McCain, comments that, "The long-term reforms are to scale down Fannie and Freddie so their size is no longer a threat. And then privatize them. Get them off the taxpayer's books entirely," This is the S&L solution repeated.
This is not surprising as both these millionaires are candidates of capitalist parties and both agree that this socialistic measure is needed to ensure the security of capitalist robbery in the long term; not that they will admit it in this way. It is interesting to read in my local paper today the terms the mass media use to describe the victims of this process. "…the housing boom has turned in to a bust" comments the San Francisco Chronicle, "…even top notch borrowers have fallen behind on their mortgages or defaulted altogether. **
A typical "top notch" borrower is the average American worker with three jobs or, if one of the lucky ones, a family with one decent paying Union job supplemented by another lower income that is high enough to pay someone to look after the kids, often someone less fortunate who, by looking after someone else's children is forced to deny her own children time she would rather give to them. But that's what you have to do if you want to own a home and be a "top notch borrower." This is "freedom" and if freedom is too stressful you're free to buy Paxil. The American Dream is just that, a dream for most, especially the young. It is said that if you want the American Dream, go to Norway.
The fact that they use the terms they do to describe what is actually the taking in to public ownership of a huge sector of the economy reveals the underlying fear they have of the working class and the potential for increased hostility to the market and its daily misery.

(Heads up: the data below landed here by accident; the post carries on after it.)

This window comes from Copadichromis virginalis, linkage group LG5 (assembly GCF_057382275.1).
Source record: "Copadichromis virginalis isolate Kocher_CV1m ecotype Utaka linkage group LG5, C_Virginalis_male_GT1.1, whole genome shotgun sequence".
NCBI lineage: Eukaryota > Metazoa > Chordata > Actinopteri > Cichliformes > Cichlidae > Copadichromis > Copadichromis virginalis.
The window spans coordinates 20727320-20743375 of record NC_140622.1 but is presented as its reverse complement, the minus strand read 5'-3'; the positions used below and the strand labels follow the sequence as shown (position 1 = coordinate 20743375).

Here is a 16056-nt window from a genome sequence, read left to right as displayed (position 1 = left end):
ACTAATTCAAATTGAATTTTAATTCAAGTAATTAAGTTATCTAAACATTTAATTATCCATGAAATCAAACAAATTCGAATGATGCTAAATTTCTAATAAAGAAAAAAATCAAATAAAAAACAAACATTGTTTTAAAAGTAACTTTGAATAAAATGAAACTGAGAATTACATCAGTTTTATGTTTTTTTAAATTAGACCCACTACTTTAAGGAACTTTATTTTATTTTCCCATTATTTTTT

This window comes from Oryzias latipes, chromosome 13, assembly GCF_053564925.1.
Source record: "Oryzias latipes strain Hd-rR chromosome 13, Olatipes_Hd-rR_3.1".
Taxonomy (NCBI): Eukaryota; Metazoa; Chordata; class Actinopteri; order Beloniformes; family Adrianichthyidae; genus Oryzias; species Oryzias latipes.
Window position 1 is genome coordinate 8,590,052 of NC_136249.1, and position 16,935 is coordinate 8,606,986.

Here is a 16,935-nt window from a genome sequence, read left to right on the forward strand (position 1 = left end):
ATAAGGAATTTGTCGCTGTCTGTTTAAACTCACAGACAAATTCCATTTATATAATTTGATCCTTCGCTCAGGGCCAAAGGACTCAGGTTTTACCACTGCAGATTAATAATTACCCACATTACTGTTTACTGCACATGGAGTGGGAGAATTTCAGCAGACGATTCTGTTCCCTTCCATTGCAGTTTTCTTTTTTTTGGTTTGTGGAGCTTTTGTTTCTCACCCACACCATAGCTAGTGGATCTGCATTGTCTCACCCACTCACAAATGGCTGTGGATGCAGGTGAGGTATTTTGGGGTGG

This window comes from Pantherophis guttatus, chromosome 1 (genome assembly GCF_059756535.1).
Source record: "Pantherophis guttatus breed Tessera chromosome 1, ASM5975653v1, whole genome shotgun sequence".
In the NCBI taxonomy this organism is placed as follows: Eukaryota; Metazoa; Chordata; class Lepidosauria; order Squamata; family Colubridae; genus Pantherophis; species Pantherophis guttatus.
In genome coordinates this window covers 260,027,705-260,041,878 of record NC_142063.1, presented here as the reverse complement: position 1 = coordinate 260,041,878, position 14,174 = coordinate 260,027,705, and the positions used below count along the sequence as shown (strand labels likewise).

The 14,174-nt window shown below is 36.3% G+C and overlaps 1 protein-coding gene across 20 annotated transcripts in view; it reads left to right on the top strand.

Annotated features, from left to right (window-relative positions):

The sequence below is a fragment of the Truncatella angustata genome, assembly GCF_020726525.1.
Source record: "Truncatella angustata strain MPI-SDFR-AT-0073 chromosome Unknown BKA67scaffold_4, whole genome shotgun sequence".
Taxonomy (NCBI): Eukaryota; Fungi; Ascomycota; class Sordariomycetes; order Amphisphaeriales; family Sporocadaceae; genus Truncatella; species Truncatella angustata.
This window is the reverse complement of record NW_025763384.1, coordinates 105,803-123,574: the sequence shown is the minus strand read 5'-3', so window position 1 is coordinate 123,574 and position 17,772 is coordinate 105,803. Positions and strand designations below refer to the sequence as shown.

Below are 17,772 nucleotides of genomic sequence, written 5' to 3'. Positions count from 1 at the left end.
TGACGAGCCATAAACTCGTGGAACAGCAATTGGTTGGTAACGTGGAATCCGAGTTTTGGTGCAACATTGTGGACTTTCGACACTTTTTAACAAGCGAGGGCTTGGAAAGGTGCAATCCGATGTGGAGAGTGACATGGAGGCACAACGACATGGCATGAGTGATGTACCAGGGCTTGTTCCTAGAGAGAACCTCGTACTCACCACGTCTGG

This move must not be seen as their doubts about their own system; it is a temporary step to recovery. But we're not stupid, if Paulson's "pragmatism" and "aggressive desire to solve problems" by the government taking over what we are constantly told can only be a role of private enterprise surely it can work anywhere? Transportation, education, health care; these issues can all be dealt with through, er, conservatorship.
Whenever the idea of a national health plan or any other public control of major sectors of the economy is raised, some of the best workers will echo the argument put forward by the big business press that it won't work, that it will "lead to bureaucracy" or compared to the vibrant private sector it is "wasteful, inefficient, tends to corruption" etc.
Public ownership, even in a capitalist economy, is a step forward as it weakens the argument that the market is god and only private enterprise works. They nationalize something to protect their profit taking and theft. But the lesson we need to draw is that if they can nationalize the housing market we can nationalize anything. It brings the idea more to the forefront of our consciousness that real public ownership, where workers own the commanding heights of the economy as well as the production and distribution of products produced is possible.